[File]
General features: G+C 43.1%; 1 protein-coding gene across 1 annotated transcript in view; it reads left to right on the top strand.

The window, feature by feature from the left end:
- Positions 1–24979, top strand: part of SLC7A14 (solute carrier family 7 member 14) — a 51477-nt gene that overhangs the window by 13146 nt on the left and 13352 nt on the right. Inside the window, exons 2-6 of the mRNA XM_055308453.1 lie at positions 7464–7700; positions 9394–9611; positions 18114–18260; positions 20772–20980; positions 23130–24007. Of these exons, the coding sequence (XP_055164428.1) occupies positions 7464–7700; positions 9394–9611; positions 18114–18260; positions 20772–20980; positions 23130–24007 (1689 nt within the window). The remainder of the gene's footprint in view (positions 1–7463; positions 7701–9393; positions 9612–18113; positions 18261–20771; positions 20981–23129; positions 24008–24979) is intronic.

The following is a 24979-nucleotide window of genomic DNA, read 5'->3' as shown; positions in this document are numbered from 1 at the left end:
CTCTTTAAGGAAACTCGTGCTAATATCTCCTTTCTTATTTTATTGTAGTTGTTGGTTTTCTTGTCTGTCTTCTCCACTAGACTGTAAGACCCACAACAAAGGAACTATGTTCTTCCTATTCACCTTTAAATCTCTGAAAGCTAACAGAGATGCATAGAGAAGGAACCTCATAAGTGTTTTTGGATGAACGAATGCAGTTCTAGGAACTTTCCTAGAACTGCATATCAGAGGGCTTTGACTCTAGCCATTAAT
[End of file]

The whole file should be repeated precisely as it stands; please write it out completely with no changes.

General features: G+C 43.1%; 1 protein-coding gene across 1 annotated transcript in view; it reads left to right on the top strand.

The window, feature by feature from the left end:
- Positions 1–24979, top strand: part of SLC7A14 (solute carrier family 7 member 14) — a 51477-nt gene that overhangs the window by 13146 nt on the left and 13352 nt on the right. Inside the window, exons 2-6 of the mRNA XM_055308453.1 lie at positions 7464–7700; positions 9394–9611; positions 18114–18260; positions 20772–20980; positions 23130–24007. Of these exons, the coding sequence (XP_055164428.1) occupies positions 7464–7700; positions 9394–9611; positions 18114–18260; positions 20772–20980; positions 23130–24007 (1689 nt within the window). The remainder of the gene's footprint in view (positions 1–7463; positions 7701–9393; positions 9612–18113; positions 18261–20771; positions 20981–23129; positions 24008–24979) is intronic.

The following is a 24979-nucleotide window of genomic DNA, read 5'->3' as shown; positions in this document are numbered from 1 at the left end:
CTCTTTAAGGAAACTCGTGCTAATATCTCCTTTCTTATTTTATTGTAGTTGTTGGTTTTCTTGTCTGTCTTCTCCACTAGACTGTAAGACCCACAACAAAGGAACTATGTTCTTCCTATTCACCTTTAAATCTCTGAAAGCTAACAGAGATGCATAGAGAAGGAACCTCATAAGTGTTTTTGGATGAACGAATGCAGTTCTAGGAACTTTCCTAGAACTGCATATCAGAGGGCTTTGACTCTAGCCATTAAT